“Apparently, that was in the follow-up e-mail from the radiologist, and I missed it. How does a mom miss that? How does anyone miss that?”
Feeling four weeks of guilt rolled into a single moment and fearing she had caused the break to get worse, she was let off the hook by the doctor’s good report and her own daughter, who said, “Mom, it’s OK, we all know I’d have broken my other foot if I had been using crutches.” Some astute wisdom and a trip to Starbucks, and all was well for Emma.
But Katy’s still not sure what sort of mom she’s been lately.
True, both have probably forfeited their shots at Parent of the Year . . . who hasn’t? But both feel guilty, both swear life will calm down this year, both pledge to get better.
But they work and have kids . . . so probably not.
We’re always telling them, “Give yourselves a break.” They even tell each other that, but when it’s your kid with the broken leg or the empty lunchbox, you tend to dwell in the hole of regret.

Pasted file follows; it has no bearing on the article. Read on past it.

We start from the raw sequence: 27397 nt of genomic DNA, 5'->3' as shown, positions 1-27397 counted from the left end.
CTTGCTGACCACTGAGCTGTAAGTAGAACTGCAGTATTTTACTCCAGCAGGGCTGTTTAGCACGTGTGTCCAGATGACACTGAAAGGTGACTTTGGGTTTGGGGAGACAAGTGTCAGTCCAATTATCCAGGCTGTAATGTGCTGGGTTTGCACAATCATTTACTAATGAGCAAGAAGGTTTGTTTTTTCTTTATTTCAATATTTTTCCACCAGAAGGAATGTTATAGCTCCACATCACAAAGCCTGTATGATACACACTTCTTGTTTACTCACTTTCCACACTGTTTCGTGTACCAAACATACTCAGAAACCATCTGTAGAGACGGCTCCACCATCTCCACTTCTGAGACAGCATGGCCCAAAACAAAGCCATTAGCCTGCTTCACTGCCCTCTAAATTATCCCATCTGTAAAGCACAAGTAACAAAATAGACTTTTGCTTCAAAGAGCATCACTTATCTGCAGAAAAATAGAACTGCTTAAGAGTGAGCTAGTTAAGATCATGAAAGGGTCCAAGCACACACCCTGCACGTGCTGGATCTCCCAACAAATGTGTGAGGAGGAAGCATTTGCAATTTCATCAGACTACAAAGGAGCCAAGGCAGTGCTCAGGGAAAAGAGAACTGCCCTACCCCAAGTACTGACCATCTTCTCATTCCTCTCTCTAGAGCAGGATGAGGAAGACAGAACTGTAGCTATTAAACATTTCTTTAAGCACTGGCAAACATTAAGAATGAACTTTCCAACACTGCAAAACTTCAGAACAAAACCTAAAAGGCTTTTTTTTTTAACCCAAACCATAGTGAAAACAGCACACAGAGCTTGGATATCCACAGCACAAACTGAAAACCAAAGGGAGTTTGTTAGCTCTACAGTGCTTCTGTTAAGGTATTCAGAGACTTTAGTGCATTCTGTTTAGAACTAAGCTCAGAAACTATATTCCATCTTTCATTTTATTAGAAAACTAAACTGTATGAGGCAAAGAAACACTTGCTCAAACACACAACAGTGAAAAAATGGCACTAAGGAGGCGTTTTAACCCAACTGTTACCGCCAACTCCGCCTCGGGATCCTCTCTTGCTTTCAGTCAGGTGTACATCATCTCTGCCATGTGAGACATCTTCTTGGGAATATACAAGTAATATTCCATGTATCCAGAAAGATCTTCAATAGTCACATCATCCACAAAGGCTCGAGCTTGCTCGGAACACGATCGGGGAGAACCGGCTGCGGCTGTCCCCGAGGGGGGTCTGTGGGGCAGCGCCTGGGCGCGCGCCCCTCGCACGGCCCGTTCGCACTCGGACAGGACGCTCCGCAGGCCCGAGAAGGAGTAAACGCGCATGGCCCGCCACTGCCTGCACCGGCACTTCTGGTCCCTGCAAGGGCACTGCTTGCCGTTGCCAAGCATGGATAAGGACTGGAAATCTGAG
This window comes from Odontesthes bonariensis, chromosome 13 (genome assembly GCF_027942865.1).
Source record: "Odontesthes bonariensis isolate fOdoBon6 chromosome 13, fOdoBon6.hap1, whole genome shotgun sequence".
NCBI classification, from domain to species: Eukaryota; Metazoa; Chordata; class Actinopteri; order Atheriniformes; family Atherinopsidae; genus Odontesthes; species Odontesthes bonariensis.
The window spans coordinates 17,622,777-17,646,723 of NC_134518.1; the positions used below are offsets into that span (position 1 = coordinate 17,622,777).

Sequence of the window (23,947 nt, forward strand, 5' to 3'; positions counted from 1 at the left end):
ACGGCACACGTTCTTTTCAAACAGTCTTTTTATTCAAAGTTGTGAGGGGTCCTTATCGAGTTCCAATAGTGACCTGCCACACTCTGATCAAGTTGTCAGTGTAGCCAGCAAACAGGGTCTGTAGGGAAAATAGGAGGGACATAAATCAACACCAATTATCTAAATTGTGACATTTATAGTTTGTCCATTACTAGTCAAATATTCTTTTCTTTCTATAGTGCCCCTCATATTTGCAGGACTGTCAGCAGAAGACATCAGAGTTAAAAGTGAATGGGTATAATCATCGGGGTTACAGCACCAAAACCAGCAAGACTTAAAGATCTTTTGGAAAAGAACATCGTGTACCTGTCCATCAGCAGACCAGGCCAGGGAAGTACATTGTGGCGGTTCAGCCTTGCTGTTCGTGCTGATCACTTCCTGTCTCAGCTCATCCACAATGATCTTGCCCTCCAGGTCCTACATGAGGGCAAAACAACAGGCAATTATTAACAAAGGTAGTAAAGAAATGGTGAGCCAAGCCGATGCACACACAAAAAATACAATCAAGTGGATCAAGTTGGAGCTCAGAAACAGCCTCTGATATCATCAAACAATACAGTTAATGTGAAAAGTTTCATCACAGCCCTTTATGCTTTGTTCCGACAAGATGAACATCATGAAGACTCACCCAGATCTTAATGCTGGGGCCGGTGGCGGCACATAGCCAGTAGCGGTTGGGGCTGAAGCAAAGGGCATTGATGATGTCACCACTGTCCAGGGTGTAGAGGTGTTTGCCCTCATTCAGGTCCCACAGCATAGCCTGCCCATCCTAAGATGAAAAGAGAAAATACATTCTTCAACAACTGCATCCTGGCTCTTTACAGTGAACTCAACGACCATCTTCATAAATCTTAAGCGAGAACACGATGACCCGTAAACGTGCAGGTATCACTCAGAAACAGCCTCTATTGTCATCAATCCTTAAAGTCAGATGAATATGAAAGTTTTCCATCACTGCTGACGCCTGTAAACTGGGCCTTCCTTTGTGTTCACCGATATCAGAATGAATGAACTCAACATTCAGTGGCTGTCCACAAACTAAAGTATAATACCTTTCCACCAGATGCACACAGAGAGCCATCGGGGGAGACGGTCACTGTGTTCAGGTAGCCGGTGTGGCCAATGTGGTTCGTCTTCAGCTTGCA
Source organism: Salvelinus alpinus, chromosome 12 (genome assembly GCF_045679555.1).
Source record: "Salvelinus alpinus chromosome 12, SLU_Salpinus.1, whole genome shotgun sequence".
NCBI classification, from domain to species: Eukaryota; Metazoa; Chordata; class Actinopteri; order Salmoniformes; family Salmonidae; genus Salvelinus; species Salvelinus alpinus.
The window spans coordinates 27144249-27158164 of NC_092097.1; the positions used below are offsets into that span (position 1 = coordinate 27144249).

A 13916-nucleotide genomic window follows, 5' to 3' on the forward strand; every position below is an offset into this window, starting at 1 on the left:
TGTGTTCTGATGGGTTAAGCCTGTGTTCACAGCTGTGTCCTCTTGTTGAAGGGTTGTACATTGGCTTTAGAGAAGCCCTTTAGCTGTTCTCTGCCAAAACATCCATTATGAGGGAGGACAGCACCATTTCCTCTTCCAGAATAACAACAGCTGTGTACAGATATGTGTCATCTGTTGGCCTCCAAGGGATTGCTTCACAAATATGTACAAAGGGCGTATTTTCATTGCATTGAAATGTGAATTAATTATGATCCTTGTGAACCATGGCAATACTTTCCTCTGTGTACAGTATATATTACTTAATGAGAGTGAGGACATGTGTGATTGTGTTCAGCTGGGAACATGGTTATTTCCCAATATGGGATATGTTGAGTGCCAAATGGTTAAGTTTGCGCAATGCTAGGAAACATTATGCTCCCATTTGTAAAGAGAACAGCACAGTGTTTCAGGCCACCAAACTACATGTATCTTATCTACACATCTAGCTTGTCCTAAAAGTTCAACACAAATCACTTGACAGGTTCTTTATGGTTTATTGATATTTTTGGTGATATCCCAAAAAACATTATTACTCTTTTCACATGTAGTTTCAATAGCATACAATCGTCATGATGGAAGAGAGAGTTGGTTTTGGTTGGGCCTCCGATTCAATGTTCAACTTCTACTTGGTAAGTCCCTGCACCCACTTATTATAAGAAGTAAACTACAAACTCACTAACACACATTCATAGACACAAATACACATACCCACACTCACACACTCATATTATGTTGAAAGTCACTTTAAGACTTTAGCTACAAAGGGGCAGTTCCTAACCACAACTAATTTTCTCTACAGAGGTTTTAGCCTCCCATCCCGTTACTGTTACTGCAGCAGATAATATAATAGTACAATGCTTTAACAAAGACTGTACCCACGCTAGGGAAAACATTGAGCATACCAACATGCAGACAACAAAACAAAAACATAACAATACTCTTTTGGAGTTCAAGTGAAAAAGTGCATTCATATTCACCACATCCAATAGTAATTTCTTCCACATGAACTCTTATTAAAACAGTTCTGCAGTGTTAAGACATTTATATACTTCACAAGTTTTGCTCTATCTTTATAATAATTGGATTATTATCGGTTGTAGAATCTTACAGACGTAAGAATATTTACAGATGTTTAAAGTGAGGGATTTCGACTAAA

It’s good to strive for perfection, but if moms and dads can raise kids who are kind, empathetic, resilient—and forgiving of other people’s screw-ups—well, there are worse things.
So how about you? How’s your New Year going?
Have you set out to lose 25 pounds, though frustrated because they’re remarkably similar to the 25 you tackled last year? Maybe success can be celebrated at the five-pound mark—or three—or when you skip a dessert.
Have you been discouraged your Christmas Fitbit still hasn’t logged those 10,000 steps you hoped it would inspire? If the mailbox is as far as you got today, be grateful you can do that. And don’t take it back—better days and longer jaunts await.
Maybe eliminating debt has been your new focus. Good for you, but let’s be honest, if you get but a single credit card paid off, how awesome would it feel to step out from under the weight of just that one?